Jane Dodds, MPH, FACMPE, MGMA member, practice administrator, Women Gynecology & Childbirth Associates, P.C., Rochester, N.Y., email@example.com
We measure our time to third next available appointment (TNAA) for new and established appointments per provider, the theory being that the first one or two available appointments might be last-minute cancellations. The third available appointment is going to best illustrate the availability of your providers. We get this data from a script that looks at our schedule in the middle of the night (when the schedule is at rest) and records the information, counting M-F days. We can look at the data as often as needed by provider, by day of the week and location. Honestly we don’t need to look very often, but it does come in handy. And it is impossible to recreate that data (at least in our system) if we don’t collect it as we go along.
At the time of the actual appointment we measure the amount of time each registrar takes with patients, and we can average this over time and by new or established registration per staff member. We also measure “the later of” a patient’s arrival time or the appointment time from the time a patient is finished with the registrar until the patient is roomed. We subtract registrar time and now have our “lobby wait time.” We get automated reports emailed to us with lobby wait times for certain schedules, such as our walk-in clinic.
Using this data we’ve created an electronic “on-time board” that displays our providers and whether they are running on time or not. This is displayed behind every receptionist in our three primary locations, and it updates every 60 seconds. It moves to “15 minutes late” at 16 minutes, and goes up or down in five-minute increments. ... The times it uses are times that are the scheduled time, and times are gathered when the patient checks in (in-person or via on our kiosks), when patient finishes with registrar, is roomed, etc. We are making use of the internal time stamping that was happening already.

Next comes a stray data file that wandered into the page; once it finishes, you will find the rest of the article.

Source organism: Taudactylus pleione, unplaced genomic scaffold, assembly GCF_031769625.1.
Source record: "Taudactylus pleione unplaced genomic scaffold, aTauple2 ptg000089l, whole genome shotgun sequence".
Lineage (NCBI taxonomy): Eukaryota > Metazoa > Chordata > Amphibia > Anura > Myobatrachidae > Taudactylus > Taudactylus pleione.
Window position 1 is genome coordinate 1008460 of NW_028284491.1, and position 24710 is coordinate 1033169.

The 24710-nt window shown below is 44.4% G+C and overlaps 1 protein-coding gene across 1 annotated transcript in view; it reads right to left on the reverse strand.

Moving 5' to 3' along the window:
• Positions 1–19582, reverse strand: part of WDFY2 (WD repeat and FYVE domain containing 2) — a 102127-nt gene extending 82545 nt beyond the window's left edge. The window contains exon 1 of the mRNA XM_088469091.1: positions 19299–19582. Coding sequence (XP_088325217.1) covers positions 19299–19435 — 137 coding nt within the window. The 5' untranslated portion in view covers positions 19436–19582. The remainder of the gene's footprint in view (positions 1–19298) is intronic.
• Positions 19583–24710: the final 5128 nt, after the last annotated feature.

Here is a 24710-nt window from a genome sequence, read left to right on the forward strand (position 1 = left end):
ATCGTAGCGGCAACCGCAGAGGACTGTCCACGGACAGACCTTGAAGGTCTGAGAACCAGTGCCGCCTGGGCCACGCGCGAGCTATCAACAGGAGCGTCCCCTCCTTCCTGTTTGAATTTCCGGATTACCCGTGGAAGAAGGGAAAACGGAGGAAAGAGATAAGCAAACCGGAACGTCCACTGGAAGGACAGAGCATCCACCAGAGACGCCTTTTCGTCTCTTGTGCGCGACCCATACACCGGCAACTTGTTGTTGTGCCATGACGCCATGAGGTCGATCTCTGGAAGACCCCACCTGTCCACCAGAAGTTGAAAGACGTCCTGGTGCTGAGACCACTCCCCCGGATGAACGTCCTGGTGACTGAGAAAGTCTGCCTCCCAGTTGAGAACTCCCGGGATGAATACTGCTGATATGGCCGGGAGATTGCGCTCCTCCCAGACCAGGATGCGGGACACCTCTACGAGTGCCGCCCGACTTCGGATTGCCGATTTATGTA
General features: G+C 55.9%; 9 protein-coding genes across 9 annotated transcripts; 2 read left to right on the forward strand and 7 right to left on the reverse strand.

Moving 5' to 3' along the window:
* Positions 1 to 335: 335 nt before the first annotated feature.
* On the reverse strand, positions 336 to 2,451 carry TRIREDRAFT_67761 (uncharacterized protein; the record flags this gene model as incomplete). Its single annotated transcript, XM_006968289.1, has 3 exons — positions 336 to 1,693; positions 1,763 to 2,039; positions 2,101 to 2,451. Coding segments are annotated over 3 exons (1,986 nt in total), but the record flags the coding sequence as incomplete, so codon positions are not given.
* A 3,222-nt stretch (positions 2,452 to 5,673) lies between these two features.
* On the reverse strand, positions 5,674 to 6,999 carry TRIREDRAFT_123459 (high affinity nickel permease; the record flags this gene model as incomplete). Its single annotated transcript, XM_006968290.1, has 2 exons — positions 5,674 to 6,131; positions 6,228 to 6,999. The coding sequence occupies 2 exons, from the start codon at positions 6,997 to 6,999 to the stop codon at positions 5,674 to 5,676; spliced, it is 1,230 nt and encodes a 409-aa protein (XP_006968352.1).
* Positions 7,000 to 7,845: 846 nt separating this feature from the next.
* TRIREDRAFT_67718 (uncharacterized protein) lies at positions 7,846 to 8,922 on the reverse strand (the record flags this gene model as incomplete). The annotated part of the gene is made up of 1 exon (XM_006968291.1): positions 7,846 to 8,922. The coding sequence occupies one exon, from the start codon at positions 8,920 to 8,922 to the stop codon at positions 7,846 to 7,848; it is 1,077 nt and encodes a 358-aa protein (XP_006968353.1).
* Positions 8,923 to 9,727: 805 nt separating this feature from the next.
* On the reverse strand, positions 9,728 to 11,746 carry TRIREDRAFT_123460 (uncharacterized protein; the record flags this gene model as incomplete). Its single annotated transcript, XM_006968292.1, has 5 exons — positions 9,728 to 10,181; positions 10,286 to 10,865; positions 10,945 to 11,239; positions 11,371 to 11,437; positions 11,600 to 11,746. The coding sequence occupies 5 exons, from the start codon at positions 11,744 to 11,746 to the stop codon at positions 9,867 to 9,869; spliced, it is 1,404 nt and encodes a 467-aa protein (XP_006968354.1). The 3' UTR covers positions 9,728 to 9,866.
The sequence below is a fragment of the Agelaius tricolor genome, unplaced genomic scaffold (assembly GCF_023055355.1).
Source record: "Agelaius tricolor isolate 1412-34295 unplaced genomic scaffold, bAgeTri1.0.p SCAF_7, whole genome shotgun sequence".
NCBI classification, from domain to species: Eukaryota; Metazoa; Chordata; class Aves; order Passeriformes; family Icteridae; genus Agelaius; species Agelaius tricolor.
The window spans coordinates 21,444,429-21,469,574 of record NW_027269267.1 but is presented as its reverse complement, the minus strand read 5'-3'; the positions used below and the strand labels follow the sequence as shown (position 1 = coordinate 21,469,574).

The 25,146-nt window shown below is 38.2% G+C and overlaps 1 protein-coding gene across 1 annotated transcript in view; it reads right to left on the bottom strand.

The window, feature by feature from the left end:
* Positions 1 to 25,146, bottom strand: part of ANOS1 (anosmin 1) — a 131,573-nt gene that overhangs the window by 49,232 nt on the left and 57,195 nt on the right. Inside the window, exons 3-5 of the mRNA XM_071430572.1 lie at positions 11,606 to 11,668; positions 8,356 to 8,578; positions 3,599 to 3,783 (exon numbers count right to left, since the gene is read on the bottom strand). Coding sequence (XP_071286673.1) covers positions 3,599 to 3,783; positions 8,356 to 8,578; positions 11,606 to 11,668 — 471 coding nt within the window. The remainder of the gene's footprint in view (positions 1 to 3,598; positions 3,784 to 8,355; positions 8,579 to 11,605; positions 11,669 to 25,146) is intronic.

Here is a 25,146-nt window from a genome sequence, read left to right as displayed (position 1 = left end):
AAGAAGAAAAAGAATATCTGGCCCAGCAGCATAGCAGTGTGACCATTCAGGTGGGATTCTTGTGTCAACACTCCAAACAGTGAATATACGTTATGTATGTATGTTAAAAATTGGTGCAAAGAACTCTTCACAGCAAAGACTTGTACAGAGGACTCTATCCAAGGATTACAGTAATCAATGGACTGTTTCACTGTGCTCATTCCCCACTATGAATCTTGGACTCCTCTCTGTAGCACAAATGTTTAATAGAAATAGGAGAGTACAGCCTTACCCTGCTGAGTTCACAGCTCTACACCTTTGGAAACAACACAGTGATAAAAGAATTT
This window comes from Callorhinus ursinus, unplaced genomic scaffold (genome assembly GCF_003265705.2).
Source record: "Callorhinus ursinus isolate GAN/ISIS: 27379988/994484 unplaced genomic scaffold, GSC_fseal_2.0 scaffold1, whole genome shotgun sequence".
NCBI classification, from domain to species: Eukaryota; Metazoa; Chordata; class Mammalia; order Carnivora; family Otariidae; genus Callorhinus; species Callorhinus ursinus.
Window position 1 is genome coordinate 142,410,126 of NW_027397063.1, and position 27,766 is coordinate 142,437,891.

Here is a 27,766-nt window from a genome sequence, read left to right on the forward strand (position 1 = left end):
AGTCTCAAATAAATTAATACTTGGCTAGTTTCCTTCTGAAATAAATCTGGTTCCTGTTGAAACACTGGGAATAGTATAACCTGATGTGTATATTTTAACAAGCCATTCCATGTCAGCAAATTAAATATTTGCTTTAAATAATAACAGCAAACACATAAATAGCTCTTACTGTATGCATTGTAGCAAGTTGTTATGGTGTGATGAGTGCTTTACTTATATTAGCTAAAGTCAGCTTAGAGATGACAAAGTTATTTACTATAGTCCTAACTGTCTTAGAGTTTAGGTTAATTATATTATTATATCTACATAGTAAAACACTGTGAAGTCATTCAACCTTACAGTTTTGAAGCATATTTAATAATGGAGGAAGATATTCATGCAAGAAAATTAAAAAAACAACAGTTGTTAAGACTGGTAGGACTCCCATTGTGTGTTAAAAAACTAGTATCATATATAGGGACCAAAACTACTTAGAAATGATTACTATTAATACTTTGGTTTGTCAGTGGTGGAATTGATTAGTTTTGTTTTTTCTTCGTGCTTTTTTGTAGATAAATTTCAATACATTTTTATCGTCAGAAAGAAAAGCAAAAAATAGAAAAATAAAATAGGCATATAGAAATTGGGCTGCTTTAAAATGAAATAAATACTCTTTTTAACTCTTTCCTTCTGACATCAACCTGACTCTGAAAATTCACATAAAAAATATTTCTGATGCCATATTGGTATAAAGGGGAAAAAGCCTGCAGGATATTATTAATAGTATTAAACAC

Our supervisors and certain front-office staff can see the “whole picture” of what’s going on in the front office (how long the waits are and so forth) from a dashboard view of the entire office. We also get notifications if a registrar has been with a patient for an excessive amount of time. Maybe it is a difficult patient/new staff member or some other struggle that needs a team leader to step in. We also can query this data (as it is saved throughout our office days) by location, provider and appointment type. When everything is running smoothly we don’t need a lot of this data, but it is very valuable from time to time, such as evaluation time for registrars or when providers are thinking about tweaking their appointment templates.
Mona Reimers, MBA, CPC, FACMPE, MGMA member, director of revenue services, Orthopaedics Northeast, PC, Fort Wayne, Ind., firstname.lastname@example.org